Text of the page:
Most countries have a national authority which inspects medical laboratories, and issues an accreditation number and certificate if they comply with all the standards in a written protocol. The standards cover hygienic handling of samples to avoid contamination, building standards to ensure air hygiene, accurate keeping of patient and sample records to ensure the each person receives the right test result, and many other details necessary for a reliable and safe laboratory.
The accreditation authority in Britain is called UKAS and the old British protocol was the CPA standard. Another, similar protocol called ISO 15189 has been adopted in more and more countries and is now regarded as the international standard. Laboratories in the UK are switching to this protocol.
What does a CE marked test mean?
The CE mark issued by the European Union is not used to certify tests for diagnosing patients, but is used to mark test kits produced for laboratory research experiments. It certifies, amongst other things, that the kit does contain the antigens, and have the other features, stated in its description/labelling. It does not certify the test kit’s reliability or any of its performance criteria.
What does a validated test mean?
If a test is validated, this means that it has been evaluated by researchers independent of the manufacturers, and the results of their research have been published in a scientific paper. The test would be evaluated for its sensitivity and specificity (see below) using a large number of samples of blood, or other body tissue, urine etcetera as relevant.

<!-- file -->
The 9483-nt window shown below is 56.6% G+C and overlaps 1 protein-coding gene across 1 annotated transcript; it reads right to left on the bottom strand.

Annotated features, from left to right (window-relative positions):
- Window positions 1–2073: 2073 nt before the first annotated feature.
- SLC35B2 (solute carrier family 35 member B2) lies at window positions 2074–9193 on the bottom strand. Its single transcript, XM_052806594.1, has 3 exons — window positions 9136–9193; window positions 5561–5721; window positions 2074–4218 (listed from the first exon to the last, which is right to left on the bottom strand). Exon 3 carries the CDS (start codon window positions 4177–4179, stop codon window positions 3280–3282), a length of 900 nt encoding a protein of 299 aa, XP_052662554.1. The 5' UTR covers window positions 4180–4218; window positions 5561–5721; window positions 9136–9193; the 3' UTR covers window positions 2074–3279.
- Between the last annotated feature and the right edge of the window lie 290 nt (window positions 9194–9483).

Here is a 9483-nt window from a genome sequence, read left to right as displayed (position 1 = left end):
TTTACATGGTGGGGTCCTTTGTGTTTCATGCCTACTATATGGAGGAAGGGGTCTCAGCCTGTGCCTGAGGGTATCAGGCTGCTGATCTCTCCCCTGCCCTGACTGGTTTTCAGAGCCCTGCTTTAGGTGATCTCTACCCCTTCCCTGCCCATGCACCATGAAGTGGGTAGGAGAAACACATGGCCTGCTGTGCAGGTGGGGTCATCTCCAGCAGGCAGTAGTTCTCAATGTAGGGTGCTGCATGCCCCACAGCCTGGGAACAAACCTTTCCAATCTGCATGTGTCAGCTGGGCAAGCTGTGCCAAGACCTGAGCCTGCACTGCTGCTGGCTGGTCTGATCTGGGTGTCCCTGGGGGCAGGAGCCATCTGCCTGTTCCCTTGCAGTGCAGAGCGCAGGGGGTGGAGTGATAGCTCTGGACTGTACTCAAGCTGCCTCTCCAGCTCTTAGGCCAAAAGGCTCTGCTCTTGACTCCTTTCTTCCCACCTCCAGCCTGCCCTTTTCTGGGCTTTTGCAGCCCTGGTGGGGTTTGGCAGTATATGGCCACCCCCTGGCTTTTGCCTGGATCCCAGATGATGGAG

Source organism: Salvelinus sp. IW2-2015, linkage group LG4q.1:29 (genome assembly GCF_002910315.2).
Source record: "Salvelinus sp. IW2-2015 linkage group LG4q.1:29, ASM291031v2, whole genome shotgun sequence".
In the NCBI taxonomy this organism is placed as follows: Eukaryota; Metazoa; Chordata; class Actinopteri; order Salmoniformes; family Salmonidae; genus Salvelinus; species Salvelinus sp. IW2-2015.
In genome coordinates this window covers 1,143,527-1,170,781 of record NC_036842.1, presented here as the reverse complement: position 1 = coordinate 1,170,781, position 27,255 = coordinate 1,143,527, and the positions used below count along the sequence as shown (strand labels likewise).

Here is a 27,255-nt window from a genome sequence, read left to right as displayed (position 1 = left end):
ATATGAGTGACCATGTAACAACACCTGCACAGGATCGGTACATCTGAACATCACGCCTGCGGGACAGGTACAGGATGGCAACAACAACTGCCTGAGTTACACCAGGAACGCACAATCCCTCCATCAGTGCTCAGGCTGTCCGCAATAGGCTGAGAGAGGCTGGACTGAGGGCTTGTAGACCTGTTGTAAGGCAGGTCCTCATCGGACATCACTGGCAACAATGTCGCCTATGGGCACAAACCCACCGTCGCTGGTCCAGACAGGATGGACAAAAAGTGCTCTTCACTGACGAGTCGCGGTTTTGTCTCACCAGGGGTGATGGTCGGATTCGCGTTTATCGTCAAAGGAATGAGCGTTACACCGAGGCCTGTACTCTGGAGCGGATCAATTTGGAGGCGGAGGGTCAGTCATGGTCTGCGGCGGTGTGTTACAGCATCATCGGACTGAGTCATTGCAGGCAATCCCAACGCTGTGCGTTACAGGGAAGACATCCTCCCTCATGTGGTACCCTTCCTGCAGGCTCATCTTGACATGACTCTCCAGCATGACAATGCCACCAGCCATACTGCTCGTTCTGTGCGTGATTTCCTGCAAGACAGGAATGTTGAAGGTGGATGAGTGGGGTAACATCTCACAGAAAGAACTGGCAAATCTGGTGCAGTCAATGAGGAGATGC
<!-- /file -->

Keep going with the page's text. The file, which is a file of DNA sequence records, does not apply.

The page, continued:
Much of the research which has so far been carried out on Lyme disease diagnostic tests is disappointingly low in quality. (The term low quality generally refers to risk of bias, and imprecise reporting of results.) Several private laboratories offer tests which are still regarded by the medical community as being in the research phase, because they have not yet been researched as described above.
Some diagnostic tests for Lyme disease may show great promise, and others may not. We will not know until more research is done. Raising money to fund research into different types of Lyme disease test is one of Caudwell LymeCo Charity’s key objecties. How you can help>>
What does the ‘sensitivity’ of a diagnostic test mean?
The sensitivity measures how well the test can find out if a person has the condition being tested for. It is expressed as a percentage or as a decimal fraction of one. A sensitivity of 0.9 or 90% would be more reliable than a sensitivity of 0.6 or 60%. If a test has a sensitivity of 90%, it means 90% of people who have the relevant disease will get a positive result using that test.
A test with low sensitivity runs the risk of ‘missing’ some patients, meaning they may not receive treatment for a disease they have.
What does the ‘specificity’ of a diagnostic test mean?
The specificity measures how well a test can find out if a person does NOT have the disease being tested for. So a test with a specificity of 0.8 or 80% is much more reliable than a test with a specificity of 0.3 or 30%. If a test has 80% specificity, it means that 80% of people who get a positive result in that test really do have the disease being tested for, but the remaining 20% of the people who get a positive result do not really have the disease.